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Thursday, October 21, 2010

Grammatic Agnosticism

I was pondering this while at work tonight.

Has anyone noticed that conservatives are so bent on defending the ignorance within their own movement that they are willing to distort The Constitution? That most sacred of founding documents that the Tea Baggers continually insist must be followed explicitly and to the letter now has a hot new talking point to go along with it:

If the exact words aren't in it, then it doesn't count. If they don't "see" those words, then they simply don't exist and have no relevance to Constitutionality of an issue.

Case in point - Christine O'Donnell's complete lack of understanding that the First Amendment separates The State and Religion.

Once the right-wing noise machine realized they had some serious damage control to do, they fired back with this narrative. But is that really what they want to be doing?

Think about all the talk of healthcare reform being unconstitutional. Where are they getting that? After all, there's no place in the Constitution that states verbatim that legally elected officials can't reform an industry that financially rapes the people of a nation. What happened to the "those words aren't in there" meme?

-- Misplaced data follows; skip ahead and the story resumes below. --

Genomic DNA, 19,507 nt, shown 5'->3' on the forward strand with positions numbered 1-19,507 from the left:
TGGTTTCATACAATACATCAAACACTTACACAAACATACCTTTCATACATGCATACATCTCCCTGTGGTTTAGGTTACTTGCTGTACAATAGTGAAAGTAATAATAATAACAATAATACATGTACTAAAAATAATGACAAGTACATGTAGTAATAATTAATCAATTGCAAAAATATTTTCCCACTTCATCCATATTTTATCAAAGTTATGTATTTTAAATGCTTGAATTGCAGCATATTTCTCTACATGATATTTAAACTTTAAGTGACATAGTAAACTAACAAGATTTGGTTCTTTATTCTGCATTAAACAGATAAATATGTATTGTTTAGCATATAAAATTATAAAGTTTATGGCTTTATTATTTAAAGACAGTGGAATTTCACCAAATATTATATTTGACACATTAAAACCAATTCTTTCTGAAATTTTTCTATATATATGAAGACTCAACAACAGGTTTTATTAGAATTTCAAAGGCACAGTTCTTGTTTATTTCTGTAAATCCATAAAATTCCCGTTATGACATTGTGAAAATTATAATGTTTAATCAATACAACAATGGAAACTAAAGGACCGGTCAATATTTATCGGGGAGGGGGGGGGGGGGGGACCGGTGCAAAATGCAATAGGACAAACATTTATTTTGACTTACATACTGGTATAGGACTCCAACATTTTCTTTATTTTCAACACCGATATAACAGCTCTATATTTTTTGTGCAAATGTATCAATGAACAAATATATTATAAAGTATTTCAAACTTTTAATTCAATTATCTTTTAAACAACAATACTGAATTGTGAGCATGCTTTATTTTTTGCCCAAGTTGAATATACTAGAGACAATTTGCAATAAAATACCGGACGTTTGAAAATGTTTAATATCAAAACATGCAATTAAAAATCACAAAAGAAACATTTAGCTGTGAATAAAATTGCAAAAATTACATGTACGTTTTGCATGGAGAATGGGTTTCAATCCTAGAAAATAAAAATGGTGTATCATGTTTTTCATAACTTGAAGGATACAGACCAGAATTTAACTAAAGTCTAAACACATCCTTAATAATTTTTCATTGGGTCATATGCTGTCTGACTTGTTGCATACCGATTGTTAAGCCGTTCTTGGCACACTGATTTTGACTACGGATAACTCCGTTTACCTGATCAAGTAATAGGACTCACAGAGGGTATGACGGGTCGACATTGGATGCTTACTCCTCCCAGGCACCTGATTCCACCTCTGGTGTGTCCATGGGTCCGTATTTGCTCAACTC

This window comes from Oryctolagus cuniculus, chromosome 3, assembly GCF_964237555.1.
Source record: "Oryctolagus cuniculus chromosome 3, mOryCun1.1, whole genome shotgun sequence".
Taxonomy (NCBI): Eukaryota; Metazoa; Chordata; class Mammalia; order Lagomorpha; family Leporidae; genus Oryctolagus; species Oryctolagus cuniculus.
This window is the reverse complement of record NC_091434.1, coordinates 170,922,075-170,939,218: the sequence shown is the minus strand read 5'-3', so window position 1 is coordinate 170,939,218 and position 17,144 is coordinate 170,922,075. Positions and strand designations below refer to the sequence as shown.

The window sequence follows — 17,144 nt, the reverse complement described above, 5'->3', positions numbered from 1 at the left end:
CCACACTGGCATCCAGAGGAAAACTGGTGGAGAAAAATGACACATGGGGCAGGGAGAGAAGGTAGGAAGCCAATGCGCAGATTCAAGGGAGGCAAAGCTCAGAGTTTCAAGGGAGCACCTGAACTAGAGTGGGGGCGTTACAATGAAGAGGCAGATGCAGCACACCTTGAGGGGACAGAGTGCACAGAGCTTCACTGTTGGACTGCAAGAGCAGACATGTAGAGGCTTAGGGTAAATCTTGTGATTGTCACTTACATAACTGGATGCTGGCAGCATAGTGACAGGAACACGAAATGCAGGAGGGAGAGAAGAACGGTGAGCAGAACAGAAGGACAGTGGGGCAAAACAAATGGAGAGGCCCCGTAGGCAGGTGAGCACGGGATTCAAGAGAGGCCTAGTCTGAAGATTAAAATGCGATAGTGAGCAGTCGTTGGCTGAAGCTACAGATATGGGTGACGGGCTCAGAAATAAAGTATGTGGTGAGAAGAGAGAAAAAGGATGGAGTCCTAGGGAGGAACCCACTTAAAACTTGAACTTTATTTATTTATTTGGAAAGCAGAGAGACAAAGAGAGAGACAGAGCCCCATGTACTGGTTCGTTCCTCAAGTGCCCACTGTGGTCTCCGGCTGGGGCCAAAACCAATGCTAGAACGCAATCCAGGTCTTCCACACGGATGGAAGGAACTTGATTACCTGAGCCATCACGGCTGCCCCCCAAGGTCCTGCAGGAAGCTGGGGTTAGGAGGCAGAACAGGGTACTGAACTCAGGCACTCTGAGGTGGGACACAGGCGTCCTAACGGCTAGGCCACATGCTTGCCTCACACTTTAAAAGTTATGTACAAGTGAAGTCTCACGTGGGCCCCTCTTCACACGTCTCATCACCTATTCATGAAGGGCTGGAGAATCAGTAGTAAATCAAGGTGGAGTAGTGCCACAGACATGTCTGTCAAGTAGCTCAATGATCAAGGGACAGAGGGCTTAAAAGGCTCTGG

Careful how you frame your arguments people.

3 comments:

Tracy said...

Preamble "....to promote the general welfare..." so how is it that health care doesn't fall under that blanket?

Troy Camplin said...

It doesn't "promote the general welfare." It promotes specific people's welfare (I don't think it even does that). For something to promote the *general* welfare, it has to help everyone equally and in the same way. Health care and other government programs do not and can not do this.

Now, as for "separation of church and state," the fact of the matter is that it is not in there, and it matters that it is not in there. The 1st Amendment only prevents the federal government from setting up a nation-wide religion. It in fact does not even prevent the states from doing so (as evidenced by the fact that some states for a while did have state-sanctioned religions; Virginia was an exception, with its constitution stating that there would be a clear "separation of church and state" -- oh, is that where that line is at?). It does matter whether the line is in there or not, because it matters as to how one understand the Constitution. Putting things in there that don't exist doesn't strengthen your arguments in the least.

aironlater said...

Troy, perhaps you should read my post of Sunday regarding the Bible as "living document" - as virtually every conservative Christian views it - and the Constitution as "non-living" document - even though cases such as with Citizens United have taken a much different stance. Where in the Constitution does it say that "money" is speech?

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